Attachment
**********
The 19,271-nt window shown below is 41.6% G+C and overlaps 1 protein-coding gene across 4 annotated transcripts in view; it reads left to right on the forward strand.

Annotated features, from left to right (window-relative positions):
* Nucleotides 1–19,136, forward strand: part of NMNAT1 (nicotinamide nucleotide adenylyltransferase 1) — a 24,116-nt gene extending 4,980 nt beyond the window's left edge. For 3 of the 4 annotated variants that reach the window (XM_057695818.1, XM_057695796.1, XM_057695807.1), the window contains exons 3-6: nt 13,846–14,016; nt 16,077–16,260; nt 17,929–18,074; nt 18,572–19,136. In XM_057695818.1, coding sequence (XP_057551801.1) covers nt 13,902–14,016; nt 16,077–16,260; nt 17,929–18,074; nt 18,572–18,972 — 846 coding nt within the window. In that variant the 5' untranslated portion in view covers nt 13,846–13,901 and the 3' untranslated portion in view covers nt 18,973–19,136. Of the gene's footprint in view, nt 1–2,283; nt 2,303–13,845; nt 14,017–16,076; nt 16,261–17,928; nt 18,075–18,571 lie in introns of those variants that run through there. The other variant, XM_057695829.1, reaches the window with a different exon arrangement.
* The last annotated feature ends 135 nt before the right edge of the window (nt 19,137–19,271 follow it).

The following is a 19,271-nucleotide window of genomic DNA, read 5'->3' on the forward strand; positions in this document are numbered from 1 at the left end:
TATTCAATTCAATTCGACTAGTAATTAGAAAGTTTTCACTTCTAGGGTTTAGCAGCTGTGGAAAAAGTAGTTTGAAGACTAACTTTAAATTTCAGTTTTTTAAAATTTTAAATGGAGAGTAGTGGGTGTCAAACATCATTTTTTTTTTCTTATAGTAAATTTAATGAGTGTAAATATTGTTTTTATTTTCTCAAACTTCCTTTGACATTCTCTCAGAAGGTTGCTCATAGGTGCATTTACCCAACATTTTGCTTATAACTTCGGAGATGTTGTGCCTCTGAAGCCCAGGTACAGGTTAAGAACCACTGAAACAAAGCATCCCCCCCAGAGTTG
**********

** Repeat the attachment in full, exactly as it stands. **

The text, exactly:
The 19,271-nt window shown below is 41.6% G+C and overlaps 1 protein-coding gene across 4 annotated transcripts in view; it reads left to right on the forward strand.

Annotated features, from left to right (window-relative positions):
* Nucleotides 1–19,136, forward strand: part of NMNAT1 (nicotinamide nucleotide adenylyltransferase 1) — a 24,116-nt gene extending 4,980 nt beyond the window's left edge. For 3 of the 4 annotated variants that reach the window (XM_057695818.1, XM_057695796.1, XM_057695807.1), the window contains exons 3-6: nt 13,846–14,016; nt 16,077–16,260; nt 17,929–18,074; nt 18,572–19,136. In XM_057695818.1, coding sequence (XP_057551801.1) covers nt 13,902–14,016; nt 16,077–16,260; nt 17,929–18,074; nt 18,572–18,972 — 846 coding nt within the window. In that variant the 5' untranslated portion in view covers nt 13,846–13,901 and the 3' untranslated portion in view covers nt 18,973–19,136. Of the gene's footprint in view, nt 1–2,283; nt 2,303–13,845; nt 14,017–16,076; nt 16,261–17,928; nt 18,075–18,571 lie in introns of those variants that run through there. The other variant, XM_057695829.1, reaches the window with a different exon arrangement.
* The last annotated feature ends 135 nt before the right edge of the window (nt 19,137–19,271 follow it).

The following is a 19,271-nucleotide window of genomic DNA, read 5'->3' on the forward strand; positions in this document are numbered from 1 at the left end:
TATTCAATTCAATTCGACTAGTAATTAGAAAGTTTTCACTTCTAGGGTTTAGCAGCTGTGGAAAAAGTAGTTTGAAGACTAACTTTAAATTTCAGTTTTTTAAAATTTTAAATGGAGAGTAGTGGGTGTCAAACATCATTTTTTTTTTCTTATAGTAAATTTAATGAGTGTAAATATTGTTTTTATTTTCTCAAACTTCCTTTGACATTCTCTCAGAAGGTTGCTCATAGGTGCATTTACCCAACATTTTGCTTATAACTTCGGAGATGTTGTGCCTCTGAAGCCCAGGTACAGGTTAAGAACCACTGAAACAAAGCATCCCCCCCAGAGTTG